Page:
Well, here we are in my last installment of Old School Interview Tips. Today’s tips are more recent than the “old school tips” I’ve been referencing. Yesterday I promised to share with you what I believe to be one of the hardest interview questions. This came to me while exploring other blogs in the boston.com business blogs section. A recruiter writes a blog titled, Confessions of a HeadHuntress, which I found extremely helpful.
So here goes, and first…I’d like to thank Kelly Moeler for sharing this advice:
Kelly’s 10 Tips for Salary Negotiation
• #1 – You are not there for charity and neither are they. It is a given that you are there to make a living – money is critical to “making a living.”
• #2 – They will rarely if ever quote a salary range to you out of the gate and if they do – it’s a vast range. Ie. This role will pay between $20k and $120k. Very similar to the cable guy’s work schedule.
• #3 – There are ways for companies to verify salary so whatever you do – do not blatantly lie about your prior salary history.
• #4 – I understand that you felt underpaid at your last job but an increase from $40k to $95k may be a hard sell to that company. If you TRULY believe that a $55k INCREASE is something you deserve, have reasons to back it up including what the market cost is for someone completing those tasks.
• #5 – KNOW YOUR MARKET – Are you a copywriter? What do other copywriters make on average. It is a much more convincing argument to say “I am looking for X based upon my prior salary and knowledge of the industry average of X amount.”
• #6 – “I’m flexible” is not an answer to a salary question. Gymnastics questions? YES. Salary questions – no.
• #7 – You should consider your three ranges and know them well. Your ideal salary range, your true salary range, and your bottom salary range – meaning that if you go below that range, paying your bills becomes difficult.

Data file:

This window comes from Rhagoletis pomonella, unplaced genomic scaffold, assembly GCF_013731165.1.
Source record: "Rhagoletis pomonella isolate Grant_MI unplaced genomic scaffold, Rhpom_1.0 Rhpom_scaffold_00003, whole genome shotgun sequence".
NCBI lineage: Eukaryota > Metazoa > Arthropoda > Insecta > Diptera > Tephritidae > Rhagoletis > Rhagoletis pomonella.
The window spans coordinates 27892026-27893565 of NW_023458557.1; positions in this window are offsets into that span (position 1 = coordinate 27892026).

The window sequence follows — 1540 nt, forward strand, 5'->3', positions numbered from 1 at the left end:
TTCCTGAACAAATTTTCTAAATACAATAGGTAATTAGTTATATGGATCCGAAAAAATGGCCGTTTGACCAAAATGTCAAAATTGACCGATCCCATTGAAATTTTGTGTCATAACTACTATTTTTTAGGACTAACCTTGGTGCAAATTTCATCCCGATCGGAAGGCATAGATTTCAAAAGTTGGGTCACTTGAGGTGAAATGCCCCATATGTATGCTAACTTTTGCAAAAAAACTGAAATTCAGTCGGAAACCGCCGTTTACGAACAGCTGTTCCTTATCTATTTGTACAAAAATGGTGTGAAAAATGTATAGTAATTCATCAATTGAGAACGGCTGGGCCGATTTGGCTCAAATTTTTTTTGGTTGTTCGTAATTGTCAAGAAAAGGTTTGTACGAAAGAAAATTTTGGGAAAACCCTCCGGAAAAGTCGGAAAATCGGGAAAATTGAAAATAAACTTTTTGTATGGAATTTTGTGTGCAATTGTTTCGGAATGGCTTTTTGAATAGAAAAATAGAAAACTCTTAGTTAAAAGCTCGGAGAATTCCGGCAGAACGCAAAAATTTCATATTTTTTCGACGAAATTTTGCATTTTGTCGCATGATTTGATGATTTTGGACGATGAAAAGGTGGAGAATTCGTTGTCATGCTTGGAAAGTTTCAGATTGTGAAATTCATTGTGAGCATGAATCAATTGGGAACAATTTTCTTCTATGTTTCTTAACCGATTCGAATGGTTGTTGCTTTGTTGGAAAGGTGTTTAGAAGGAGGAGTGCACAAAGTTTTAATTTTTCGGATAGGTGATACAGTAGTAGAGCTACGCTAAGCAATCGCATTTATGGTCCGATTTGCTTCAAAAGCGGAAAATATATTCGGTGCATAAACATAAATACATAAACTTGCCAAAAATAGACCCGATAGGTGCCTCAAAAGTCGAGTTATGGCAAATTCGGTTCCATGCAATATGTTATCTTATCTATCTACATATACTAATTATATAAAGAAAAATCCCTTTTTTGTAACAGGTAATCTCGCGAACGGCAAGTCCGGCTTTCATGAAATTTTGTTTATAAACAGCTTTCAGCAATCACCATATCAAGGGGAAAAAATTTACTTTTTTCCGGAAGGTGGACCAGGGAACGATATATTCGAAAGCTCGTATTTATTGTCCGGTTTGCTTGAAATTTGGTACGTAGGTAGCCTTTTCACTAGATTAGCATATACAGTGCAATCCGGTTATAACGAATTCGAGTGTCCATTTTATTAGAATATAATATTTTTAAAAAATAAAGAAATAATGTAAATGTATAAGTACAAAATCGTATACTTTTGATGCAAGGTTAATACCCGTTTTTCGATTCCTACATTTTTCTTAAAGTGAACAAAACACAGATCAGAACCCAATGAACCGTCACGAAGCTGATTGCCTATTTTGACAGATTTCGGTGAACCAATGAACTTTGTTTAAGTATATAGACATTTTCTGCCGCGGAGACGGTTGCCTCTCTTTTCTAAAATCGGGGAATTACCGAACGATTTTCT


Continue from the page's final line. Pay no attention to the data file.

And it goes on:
• #8 – Research the company you’re interviewing with – are they known for lower salary ranges but have AWESOME perks/vacation time, etc?
• #9 – Other than salary, what are your motivating factors? Do you want more time off? Do you really want a strong healthcare plan? Is there room for advancement in this company that would warrant a pay decrease in the interim because the overall long-term potential for growth is there?
• #10 – As hilarious as we all find it, $1 million-zillion dollars in the voice of Dr. Evil from Austin Powers is never the right answer.
If in doubt and you are truly uncomfortable, simply say “My most recent salary/current salary is $55k and based upon this role – ” and go from there. It sets the standard for the conversation without backing you in to an undesirable salary range.
I feel like I’ve put myself out of the running a few times by giving a broad range, or by simply reverting the question back to the recruiter. Even if I say that the range is nothing I’m tied to and I’m much more interested in the work, they seem to lose interest in me, which I honestly think is a little wrong, but I guess is the way the cookie crumbles. Cost of living is still high and unless you want someone uneducated and with no experience, which I guess in some cases IS the case, then there should be a cost associated with that kind of labor.
Now, how about a few other questions to ask the interviewer? Here I’d like to thank the people at Doostang.
1. Ask questions about fit. “It’s helpful to ask questions like, ‘What was the last person who filled this position like?’, ‘What does the ideal employee look like?’, ‘What happened to the last person that had this position?’ It’s certainly okay to get a sense for what your predecessor was like, because those are the shoes you’re trying to fill.
2. Ask questions about the kind of work you may be expected to do. “Ask, ‘What big projects are there that might be coming up?’, ‘Will I be working more independently or with a team of people?’”, ‘What is your company’s management style?’”
3. Ask about the company in general. “Example questions include, “’What is the organization structure at the company?’”, “’What are the long term goals of the company and where do you see it going in 5 years?’”, “’What is the future of this industry like?’”
4. What kind of experience will you have at this company? “If you can, try to get a feel for office culture and the company’s attitude towards its employees. This is a key determinant in how happy you will be at a corporation, and is important to know as soon as possible. Some questions to ask are, ‘Is the office culture more laid-back or traditional?’, ‘Does the company provide guidance on cultivating career goals?’, ‘How often and in what manner will my work be evaluated?’”
Go get em!
What did you do today?